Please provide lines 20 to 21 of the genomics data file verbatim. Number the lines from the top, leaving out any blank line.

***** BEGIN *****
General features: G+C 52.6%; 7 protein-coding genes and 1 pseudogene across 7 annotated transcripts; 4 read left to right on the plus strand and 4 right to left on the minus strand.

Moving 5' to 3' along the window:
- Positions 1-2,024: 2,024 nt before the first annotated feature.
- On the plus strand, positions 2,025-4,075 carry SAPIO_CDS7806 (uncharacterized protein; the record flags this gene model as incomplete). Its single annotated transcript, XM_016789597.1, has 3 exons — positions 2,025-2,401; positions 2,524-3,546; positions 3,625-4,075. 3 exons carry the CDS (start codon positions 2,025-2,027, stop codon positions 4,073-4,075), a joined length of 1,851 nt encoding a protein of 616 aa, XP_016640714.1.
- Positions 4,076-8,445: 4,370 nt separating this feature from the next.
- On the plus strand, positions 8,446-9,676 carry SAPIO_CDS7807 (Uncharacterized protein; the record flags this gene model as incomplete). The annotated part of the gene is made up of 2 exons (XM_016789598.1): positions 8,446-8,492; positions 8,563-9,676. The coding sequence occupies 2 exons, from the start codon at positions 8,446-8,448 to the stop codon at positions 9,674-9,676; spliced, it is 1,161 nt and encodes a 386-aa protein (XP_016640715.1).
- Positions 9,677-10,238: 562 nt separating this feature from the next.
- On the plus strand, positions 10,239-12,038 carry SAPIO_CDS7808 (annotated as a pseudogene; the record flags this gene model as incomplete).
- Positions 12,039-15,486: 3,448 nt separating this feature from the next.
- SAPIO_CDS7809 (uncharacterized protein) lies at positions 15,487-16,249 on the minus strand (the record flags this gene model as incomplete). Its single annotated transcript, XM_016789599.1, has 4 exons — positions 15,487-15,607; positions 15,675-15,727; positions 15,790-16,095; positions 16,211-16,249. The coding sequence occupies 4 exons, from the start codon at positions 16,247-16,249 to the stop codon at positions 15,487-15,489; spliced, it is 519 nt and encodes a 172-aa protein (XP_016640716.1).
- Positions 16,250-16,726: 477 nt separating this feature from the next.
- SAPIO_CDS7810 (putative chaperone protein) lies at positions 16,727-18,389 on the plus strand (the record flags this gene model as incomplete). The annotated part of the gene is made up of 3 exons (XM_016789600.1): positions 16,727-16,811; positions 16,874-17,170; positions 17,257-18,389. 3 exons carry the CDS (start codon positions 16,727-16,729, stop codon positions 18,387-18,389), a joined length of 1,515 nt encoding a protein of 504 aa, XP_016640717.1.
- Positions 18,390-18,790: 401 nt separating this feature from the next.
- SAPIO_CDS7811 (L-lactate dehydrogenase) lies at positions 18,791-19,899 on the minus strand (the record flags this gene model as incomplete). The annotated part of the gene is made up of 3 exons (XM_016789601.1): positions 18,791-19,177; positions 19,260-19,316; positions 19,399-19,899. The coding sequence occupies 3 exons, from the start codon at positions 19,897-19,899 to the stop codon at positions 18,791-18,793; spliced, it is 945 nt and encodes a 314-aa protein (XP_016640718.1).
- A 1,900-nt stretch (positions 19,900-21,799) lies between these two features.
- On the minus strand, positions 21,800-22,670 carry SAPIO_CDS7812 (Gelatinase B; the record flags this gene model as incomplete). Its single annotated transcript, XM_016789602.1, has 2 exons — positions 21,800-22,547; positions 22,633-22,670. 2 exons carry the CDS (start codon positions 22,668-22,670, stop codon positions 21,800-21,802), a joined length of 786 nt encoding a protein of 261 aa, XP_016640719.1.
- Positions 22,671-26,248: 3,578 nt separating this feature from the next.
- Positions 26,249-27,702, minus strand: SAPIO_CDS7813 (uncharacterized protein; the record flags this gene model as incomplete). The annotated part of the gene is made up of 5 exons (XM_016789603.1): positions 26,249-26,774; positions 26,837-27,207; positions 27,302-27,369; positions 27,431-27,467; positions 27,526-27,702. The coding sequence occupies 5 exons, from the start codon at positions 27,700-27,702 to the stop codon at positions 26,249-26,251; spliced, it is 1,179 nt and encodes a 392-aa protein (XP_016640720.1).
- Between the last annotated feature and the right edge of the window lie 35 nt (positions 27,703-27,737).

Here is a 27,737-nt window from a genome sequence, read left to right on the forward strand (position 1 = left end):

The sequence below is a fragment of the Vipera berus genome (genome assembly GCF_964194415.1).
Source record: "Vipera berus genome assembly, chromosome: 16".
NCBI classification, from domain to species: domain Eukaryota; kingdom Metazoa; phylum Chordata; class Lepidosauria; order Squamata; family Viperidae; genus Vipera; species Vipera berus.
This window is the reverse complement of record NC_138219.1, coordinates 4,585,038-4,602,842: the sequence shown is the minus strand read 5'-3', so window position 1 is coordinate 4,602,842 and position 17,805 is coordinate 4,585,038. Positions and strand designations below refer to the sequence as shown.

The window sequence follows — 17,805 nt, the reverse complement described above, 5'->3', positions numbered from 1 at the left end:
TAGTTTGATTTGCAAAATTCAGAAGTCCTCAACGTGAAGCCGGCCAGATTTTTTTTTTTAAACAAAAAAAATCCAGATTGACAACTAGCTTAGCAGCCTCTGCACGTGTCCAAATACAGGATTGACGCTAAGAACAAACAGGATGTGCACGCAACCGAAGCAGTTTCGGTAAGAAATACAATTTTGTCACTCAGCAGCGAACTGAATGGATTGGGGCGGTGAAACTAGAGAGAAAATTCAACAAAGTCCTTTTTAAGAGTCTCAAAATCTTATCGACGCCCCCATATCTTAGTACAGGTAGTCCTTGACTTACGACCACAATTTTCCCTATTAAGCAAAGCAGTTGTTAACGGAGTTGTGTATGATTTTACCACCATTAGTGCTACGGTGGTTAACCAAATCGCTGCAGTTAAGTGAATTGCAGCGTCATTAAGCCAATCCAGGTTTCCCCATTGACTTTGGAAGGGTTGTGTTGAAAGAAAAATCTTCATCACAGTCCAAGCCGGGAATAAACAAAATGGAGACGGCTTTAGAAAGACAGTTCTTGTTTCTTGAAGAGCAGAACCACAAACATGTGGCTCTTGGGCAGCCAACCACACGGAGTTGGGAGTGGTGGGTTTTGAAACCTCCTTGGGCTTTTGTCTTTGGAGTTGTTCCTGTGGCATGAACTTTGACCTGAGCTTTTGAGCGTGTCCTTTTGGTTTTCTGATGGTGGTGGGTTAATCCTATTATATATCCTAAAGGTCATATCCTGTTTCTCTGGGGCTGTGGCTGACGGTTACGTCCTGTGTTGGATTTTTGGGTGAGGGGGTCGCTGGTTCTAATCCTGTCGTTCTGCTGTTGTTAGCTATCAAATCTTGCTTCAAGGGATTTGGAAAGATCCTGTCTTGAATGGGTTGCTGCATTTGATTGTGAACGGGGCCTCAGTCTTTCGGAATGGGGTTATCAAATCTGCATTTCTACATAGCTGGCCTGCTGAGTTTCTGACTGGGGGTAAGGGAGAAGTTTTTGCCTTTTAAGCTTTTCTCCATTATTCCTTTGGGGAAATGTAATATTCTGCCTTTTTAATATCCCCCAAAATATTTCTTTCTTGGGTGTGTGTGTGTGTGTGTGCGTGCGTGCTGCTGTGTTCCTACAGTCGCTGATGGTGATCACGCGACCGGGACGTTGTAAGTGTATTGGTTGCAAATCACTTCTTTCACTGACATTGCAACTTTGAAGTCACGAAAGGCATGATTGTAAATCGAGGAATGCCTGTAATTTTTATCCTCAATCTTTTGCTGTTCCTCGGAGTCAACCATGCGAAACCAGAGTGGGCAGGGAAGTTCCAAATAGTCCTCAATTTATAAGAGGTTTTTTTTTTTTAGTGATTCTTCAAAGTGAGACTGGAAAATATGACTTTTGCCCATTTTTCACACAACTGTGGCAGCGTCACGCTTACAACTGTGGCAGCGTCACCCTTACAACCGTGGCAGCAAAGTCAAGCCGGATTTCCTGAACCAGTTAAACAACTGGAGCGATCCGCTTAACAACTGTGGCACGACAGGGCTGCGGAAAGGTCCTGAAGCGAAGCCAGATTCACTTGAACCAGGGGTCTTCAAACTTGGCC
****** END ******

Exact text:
Here is a 27,737-nt window from a genome sequence, read left to right on the forward strand (position 1 = left end):

The sequence below is a fragment of the Vipera berus genome (genome assembly GCF_964194415.1).